PITTSBURGH, June 13 — An insurer must indemnify its contractor and pay for a homeowner’s recovery of $174,553.04 for defectively installed structural panels, a federal judge in the Western District of Pa. has ruled.
Gary Gadley hired Jerry Ellis Construction to build a timber home made from Thermocore Structural Insulated Panel Systems SIPs. In 2011, Gadley bought the panels directly from Thermocore for use in his roof.
Gadley claimed that Ellis was negligent in installing the SIP’s out of sequence and in violation of manufacture guidelines and specifications, sued Ellis for the error, and sought damages relating to repair and reconstruction. In the underlying case, Ellis’ insurer, Cincinnati Insurance Co., defended Ellis subject under a reservation of rights.
Gadley won a verdict in the underlying case. Specifically, the jury found that Ellis did not breach its contract with Gadley to install the SIPs. The jury found that while Ellis did not breach his construction contract, he instead breached expressed and implied warranties made to Gadley about the proper installation of the SIP’s. Gadley was awarded $108,000 in damages for Ellis’ breach of the express and implied warranties reduced by nearly a third based on the jury’s finding that Gadley did not fully mitigate his damages.
Cincinnati sued Ellis and Gadley seeding a declaration of no coverage, and in that case moved for summary judgment. They argued that the policy provided indemnity only for property damage caused by an occurrence, and that coverage was also excluded by a “damage to your own work exclusion.” Gadley argued that this exclusion only applied to $25,000.00 of the verdict specifically allocated to damage to the SIP’s themselves.
U.S. District Judge Kim R. Gibson denied the motion for summary judgment, pplying Indiana law to find that Ellis’ errors were not intentional and therefore, they were a covered “occurrence” under the policy:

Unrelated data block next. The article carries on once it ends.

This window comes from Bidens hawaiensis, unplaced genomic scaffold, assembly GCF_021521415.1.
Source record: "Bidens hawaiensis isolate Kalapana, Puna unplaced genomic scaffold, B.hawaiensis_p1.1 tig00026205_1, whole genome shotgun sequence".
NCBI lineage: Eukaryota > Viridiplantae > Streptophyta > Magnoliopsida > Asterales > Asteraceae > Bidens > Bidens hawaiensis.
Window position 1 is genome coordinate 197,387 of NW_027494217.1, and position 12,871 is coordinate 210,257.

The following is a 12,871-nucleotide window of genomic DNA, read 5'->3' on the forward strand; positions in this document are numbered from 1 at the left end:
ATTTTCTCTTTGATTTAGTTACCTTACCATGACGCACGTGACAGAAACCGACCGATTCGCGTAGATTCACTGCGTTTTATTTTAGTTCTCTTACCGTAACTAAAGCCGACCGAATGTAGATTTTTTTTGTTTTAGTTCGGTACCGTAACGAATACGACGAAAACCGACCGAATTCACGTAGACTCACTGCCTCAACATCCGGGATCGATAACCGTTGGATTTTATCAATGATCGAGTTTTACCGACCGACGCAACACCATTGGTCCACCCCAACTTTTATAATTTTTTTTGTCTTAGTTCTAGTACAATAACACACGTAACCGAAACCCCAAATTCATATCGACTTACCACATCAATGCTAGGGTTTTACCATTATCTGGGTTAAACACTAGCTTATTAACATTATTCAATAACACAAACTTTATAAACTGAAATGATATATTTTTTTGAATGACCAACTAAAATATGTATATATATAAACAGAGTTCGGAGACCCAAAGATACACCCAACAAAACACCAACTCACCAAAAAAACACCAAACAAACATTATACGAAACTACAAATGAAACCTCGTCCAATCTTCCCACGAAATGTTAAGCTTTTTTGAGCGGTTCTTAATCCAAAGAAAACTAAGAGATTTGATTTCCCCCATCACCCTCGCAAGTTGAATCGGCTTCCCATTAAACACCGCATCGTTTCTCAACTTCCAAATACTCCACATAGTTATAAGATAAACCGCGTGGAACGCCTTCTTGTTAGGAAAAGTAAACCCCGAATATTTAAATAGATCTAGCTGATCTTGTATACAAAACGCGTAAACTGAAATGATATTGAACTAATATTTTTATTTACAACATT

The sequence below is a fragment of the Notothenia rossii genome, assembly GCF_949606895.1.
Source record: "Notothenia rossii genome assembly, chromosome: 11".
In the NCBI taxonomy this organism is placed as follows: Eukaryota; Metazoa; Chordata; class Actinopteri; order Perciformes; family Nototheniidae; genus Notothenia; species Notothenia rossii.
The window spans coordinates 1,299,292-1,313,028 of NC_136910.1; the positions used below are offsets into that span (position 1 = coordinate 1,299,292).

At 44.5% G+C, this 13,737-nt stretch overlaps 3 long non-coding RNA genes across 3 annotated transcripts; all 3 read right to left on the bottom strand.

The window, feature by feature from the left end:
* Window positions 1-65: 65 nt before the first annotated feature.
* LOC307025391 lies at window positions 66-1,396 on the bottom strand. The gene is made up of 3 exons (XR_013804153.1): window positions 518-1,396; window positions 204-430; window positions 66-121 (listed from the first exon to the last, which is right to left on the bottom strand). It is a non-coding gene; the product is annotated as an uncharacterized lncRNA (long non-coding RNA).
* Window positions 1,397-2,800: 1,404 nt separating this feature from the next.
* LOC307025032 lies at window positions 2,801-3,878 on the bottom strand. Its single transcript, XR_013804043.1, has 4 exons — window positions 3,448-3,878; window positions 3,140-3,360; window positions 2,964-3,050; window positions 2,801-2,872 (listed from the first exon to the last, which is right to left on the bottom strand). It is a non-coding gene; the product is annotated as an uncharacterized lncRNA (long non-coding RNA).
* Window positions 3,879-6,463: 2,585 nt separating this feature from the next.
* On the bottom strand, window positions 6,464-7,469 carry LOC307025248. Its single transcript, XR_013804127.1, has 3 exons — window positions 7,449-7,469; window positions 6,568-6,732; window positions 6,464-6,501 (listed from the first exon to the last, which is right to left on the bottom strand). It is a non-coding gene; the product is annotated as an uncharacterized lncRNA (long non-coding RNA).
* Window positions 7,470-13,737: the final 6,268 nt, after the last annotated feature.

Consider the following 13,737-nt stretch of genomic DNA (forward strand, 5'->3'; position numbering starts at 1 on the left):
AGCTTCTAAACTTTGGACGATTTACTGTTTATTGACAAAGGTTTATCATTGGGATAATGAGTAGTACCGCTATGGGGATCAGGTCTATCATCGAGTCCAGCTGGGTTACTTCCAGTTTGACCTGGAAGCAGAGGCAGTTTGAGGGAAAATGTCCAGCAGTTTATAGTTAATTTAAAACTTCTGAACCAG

“Because the jury determined that Jerry Ellis Construction did not engage in intentional or reckless conduct, the Court declined to grant Gadley’s request for treble damages. Instead, the Court doubled the damages that the jury awarded to Gadley. In applying the jury’s verdict in the underlying action to the instant matter, the Court cannot conclude that the Ellis Defendants’ faulty workmanship was intentional. Rather, the faulty workmanship was ‘unexpected’ and ‘without intention or design.’ The Ellis Defendants’ faulty workmanship therefore constitutes an ‘accident’ that is covered by the Policy.”
Judge Gibson also ruled that damages under Pennsylvania’s Unfair Trade Practices and Consumer Protection law were also covered:
“Plaintiff does not cite any provisions of the Policy to support its argument that Gadley’s UTPCPL damages are excluded. Rather, Plaintiff only argues that the Policy does not provide coverage for Gadley’s UTPCPL damages because the ‘property damage’ that Gadley sustained is not covered by the Policy. As discussed above, the Ellis Defendants’ faulty workmanship constitutes an ‘accident’ that is covered by the Policy. Accordingly, because the damages awarded to Gadley are not excluded by the Policy and are below the Policy’s limits, Plaintiff must indemnify the Ellis Defendants.”